Felony Murder – An Unjust Law That Needs to Go
On August 13, in Old Mill Creek, Lake County, Illinois, a 75-year-old homeowner woke up at about 1 am, heard noises, saw some kids around his car, yelled at them to leave, and, when one advanced on him with an object in his hand (allegedly a hunting knife), fired his gun and killed 14-year-old Jaquon Swopes. Murder charges were soon filed, but not against the homeowner. Instead first degree “felony murder” charges were filed against Jaquon’s five companions, all cousins of his between 16 and 18 years of age, who allegedly were attempting to break into the homeowner’s car.
These absurd charges recall the case in Columbus, Ohio, where a police officer (a SWAT agent in fact) named Eric Richards killed Julius Tate, but Julius’ 16-year-old girlfriend Masonique Saunders was the one charged with the crime of “felony murder”. Facing being tried as an adult, she pled guilty to reduced charges that kept her in Ohio’s juvenile justice system.
Or the case of Trevonte Phoenix, an 18-year-old in Florida who faced “felony murder” charges when a 7-year-old girl named Heidy Rivas Villanueva was killed by a bullet fired by Stanley Harris during a gunfight. Phoenix pled to second degree murder and a minimum 20-year prison sentence.
“Felony murder” is a charge in which a person is held responsible for a death that occurred during their commission of a felony, but which they did not directly cause, or in many cases even intend to cause.
“Felony murder” is used against both adults and youth. In almost half the states, it can lead to a death sentence for adults. It is a powerful tool to inflict collective punishment on teenagers, who tend to act in groups. It is fundamentally unjust law – and it should come as no surprise that in the above cases, as in many others, those charged with “felony murder” were Black.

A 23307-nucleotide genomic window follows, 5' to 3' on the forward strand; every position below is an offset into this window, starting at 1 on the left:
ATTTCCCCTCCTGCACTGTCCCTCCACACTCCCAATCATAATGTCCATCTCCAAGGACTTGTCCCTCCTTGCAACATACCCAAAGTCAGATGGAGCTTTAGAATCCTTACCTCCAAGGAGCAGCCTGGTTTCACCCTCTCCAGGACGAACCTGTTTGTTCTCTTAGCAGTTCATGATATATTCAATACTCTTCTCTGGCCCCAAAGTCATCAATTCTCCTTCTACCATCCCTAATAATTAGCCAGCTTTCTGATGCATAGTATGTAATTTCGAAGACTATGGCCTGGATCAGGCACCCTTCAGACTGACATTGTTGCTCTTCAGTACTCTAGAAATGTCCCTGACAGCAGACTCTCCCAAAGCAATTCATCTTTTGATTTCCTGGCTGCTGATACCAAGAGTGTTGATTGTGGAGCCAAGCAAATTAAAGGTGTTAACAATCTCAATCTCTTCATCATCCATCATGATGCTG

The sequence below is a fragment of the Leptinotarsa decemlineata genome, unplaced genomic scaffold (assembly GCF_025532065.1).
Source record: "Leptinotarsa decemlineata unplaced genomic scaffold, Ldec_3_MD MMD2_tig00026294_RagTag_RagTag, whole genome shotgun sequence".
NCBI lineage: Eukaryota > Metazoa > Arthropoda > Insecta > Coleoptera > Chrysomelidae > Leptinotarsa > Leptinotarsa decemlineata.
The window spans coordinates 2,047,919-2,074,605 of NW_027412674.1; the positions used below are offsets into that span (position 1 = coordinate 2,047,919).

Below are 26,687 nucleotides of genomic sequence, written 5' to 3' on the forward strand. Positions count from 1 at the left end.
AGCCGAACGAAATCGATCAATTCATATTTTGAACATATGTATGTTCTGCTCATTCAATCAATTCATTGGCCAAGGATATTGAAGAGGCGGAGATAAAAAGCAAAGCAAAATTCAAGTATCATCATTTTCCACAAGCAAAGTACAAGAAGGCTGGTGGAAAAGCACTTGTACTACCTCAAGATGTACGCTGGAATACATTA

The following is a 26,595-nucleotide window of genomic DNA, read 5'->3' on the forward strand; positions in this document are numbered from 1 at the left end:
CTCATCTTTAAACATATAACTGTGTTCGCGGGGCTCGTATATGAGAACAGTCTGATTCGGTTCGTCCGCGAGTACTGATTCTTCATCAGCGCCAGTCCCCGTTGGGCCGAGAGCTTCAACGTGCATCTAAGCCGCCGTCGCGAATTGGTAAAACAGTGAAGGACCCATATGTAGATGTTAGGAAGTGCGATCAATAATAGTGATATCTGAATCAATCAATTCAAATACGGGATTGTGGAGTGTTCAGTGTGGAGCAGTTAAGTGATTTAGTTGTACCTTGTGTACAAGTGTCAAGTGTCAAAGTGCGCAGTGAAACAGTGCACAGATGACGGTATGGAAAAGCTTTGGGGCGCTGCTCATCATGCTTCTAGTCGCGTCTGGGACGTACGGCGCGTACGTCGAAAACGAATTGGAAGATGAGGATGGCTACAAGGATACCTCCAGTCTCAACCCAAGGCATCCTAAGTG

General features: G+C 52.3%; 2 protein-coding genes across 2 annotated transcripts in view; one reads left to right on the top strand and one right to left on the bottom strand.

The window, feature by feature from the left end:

“Felony murder” emerged in British law in the 18th century. It has since been abolished in the United Kingdom and held unconstitutional in Canada, unless there is “proof beyond a reasonable doubt of a subjective foresight of death”.
Here in the U.S., fortunately, there may now be a growing recognition of the innate injustice inherent in the concept of “felony murder”. While 45 states have “felony murder” laws, California significantly restricted its “accomplice liability for felony murder” law in 2018.
Now there is legislation – HB 1615 – that will substantially restrict the “felony murder” statute in Illinois. As the trials of the “Lake County Five” are underway, Restore Justice Illinois and local activists in Waukegan are organizing to demand better justice for them, and to rally for the passage of HB 1615. (If you live in Illinois, you can take action here).
Hopefully this means we are beginning to move towards the day when we join the U.K. and Canada in ridding ourselves of the 18th legal concept known as “felony murder”.